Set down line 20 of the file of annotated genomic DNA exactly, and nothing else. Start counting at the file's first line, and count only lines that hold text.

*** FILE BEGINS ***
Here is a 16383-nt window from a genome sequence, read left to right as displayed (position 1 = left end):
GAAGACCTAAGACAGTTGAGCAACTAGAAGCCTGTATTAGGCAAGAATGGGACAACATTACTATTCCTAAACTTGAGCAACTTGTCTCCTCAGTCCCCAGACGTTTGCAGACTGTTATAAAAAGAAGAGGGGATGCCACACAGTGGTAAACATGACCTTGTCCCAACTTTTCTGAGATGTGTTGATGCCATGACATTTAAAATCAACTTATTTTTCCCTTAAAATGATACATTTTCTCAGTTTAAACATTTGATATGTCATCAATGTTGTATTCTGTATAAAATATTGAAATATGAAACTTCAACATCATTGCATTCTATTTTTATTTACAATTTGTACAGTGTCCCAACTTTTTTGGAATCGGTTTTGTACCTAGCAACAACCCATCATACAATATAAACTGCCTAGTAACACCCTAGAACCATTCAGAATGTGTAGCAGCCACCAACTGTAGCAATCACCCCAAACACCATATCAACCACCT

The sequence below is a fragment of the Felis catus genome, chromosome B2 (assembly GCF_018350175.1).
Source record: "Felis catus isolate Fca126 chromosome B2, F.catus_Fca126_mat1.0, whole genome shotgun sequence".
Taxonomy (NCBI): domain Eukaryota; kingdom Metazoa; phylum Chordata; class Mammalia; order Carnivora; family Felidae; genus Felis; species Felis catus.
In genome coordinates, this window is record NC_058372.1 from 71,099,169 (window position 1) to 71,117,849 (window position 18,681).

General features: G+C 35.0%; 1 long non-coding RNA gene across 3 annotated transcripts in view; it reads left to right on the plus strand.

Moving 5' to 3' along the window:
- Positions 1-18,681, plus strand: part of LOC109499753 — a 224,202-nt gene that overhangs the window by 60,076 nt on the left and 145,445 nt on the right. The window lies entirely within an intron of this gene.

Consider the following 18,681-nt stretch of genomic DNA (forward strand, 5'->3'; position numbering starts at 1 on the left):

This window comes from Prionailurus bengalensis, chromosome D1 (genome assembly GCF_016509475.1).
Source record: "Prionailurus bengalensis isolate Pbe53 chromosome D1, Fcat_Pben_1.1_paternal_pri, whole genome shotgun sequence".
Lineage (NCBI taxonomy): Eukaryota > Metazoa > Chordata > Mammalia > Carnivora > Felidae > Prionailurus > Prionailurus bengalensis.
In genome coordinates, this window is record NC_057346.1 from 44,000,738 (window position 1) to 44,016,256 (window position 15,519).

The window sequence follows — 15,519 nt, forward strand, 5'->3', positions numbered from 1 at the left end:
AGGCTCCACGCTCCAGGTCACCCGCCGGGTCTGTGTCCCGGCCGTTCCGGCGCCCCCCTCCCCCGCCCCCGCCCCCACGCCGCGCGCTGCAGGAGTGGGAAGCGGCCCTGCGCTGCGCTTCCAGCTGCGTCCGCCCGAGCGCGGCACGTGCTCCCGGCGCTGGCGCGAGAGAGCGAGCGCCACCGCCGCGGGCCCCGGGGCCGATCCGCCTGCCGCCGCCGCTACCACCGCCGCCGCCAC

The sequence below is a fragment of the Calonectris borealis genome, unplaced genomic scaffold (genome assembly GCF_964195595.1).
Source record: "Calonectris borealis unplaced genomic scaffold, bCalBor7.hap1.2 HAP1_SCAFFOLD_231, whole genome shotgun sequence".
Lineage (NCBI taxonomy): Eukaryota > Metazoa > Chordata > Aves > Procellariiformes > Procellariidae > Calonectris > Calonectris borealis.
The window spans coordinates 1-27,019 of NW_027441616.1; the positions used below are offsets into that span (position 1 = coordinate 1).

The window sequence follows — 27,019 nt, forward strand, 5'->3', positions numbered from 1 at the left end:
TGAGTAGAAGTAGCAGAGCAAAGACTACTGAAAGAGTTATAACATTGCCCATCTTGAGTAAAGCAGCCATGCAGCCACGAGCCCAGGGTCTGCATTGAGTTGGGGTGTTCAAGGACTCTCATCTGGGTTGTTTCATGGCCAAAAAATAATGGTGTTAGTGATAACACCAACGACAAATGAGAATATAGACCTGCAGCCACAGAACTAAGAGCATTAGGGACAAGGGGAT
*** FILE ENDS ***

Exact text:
The window spans coordinates 1-27,019 of NW_027441616.1; the positions used below are offsets into that span (position 1 = coordinate 1).